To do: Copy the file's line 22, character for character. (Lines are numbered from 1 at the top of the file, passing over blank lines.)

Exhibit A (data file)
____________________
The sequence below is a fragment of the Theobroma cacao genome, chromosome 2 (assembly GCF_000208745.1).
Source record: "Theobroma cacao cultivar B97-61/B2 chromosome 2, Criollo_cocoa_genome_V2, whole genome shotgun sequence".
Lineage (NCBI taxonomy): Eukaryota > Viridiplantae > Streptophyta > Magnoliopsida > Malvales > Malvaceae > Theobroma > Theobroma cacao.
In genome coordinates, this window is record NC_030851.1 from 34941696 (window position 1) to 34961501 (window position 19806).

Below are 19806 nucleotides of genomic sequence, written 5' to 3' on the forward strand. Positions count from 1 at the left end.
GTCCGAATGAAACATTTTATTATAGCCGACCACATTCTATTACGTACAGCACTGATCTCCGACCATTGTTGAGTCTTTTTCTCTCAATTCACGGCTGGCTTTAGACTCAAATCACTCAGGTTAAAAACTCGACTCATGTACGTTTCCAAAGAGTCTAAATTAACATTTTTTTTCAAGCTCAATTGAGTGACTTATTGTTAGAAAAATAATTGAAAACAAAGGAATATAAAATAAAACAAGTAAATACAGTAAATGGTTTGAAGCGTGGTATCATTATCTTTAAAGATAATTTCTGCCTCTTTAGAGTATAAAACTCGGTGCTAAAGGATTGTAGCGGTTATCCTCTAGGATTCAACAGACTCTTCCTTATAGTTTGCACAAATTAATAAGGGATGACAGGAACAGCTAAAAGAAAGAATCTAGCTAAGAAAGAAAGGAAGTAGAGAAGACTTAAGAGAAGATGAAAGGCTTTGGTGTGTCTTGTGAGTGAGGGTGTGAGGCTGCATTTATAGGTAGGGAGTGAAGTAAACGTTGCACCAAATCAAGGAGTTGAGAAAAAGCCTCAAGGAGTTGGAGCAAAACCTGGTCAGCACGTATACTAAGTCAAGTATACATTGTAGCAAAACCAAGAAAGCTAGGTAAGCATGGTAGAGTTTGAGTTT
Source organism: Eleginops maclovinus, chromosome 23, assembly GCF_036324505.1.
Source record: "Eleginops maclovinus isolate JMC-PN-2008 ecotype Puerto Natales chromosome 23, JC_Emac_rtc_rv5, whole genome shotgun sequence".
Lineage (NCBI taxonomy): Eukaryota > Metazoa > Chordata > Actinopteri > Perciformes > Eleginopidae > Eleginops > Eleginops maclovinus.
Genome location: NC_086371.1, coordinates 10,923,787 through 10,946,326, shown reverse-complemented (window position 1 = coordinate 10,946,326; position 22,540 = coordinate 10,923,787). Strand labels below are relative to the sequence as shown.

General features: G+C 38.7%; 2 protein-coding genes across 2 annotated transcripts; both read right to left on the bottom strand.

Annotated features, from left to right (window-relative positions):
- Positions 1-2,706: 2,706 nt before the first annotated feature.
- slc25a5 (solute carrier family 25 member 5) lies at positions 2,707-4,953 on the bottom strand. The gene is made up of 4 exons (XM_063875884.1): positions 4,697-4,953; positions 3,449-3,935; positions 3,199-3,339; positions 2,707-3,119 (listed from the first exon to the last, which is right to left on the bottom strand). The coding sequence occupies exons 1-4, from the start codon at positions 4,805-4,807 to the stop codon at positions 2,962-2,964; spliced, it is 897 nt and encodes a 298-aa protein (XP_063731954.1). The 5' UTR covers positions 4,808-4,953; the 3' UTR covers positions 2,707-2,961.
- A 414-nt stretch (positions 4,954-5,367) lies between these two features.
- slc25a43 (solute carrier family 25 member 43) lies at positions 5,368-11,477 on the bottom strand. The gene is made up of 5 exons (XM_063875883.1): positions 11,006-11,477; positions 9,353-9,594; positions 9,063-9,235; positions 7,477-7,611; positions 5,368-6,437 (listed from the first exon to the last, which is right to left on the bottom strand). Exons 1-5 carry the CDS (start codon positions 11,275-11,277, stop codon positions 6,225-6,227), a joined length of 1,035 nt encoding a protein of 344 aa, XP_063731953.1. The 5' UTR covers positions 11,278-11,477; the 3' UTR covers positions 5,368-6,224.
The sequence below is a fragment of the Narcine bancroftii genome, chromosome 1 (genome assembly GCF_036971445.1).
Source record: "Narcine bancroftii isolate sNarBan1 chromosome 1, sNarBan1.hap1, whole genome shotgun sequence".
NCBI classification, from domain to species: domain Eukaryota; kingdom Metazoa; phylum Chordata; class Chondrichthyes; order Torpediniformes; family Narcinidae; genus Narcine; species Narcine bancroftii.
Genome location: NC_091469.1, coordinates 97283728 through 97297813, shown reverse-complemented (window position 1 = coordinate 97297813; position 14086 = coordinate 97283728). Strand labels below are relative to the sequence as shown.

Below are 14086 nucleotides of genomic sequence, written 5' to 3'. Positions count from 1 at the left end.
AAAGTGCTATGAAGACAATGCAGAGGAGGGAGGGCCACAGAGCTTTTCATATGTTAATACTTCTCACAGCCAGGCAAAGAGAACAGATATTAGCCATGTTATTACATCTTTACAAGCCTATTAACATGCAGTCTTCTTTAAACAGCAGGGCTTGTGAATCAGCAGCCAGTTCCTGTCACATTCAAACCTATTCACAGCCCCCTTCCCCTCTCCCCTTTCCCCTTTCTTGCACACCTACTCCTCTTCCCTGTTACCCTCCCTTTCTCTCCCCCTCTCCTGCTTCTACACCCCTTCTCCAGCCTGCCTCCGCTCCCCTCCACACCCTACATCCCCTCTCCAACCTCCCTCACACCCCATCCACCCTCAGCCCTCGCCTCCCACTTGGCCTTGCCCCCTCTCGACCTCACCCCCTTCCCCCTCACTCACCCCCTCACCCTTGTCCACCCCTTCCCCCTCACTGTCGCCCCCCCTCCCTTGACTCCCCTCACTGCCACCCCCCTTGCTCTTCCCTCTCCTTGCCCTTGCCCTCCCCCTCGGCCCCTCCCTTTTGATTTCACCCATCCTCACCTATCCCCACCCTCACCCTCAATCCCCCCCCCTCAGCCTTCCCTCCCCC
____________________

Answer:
AAAGTGCTATGAAGACAATGCAGAGGAGGGAGGGCCACAGAGCTTTTCATATGTTAATACTTCTCACAGCCAGGCAAAGAGAACAGATATTAGCCATGTTATTACATCTTTACAAGCCTATTAACATGCAGTCTTCTTTAAACAGCAGGGCTTGTGAATCAGCAGCCAGTTCCTGTCACATTCAAACCTATTCACAGCCCCCTTCCCCTCTCCCCTTTCCCCTTTCTTGCACACCTACTCCTCTTCCCTGTTACCCTCCCTTTCTCTCCCCCTCTCCTGCTTCTACACCCCTTCTCCAGCCTGCCTCCGCTCCCCTCCACACCCTACATCCCCTCTCCAACCTCCCTCACACCCCATCCACCCTCAGCCCTCGCCTCCCACTTGGCCTTGCCCCCTCTCGACCTCACCCCCTTCCCCCTCACTCACCCCCTCACCCTTGTCCACCCCTTCCCCCTCACTGTCGCCCCCCCTCCCTTGACTCCCCTCACTGCCACCCCCCTTGCTCTTCCCTCTCCTTGCCCTTGCCCTCCCCCTCGGCCCCTCCCTTTTGATTTCACCCATCCTCACCTATCCCCACCCTCACCCTCAATCCCCCCCCCTCAGCCTTCCCTCCCCC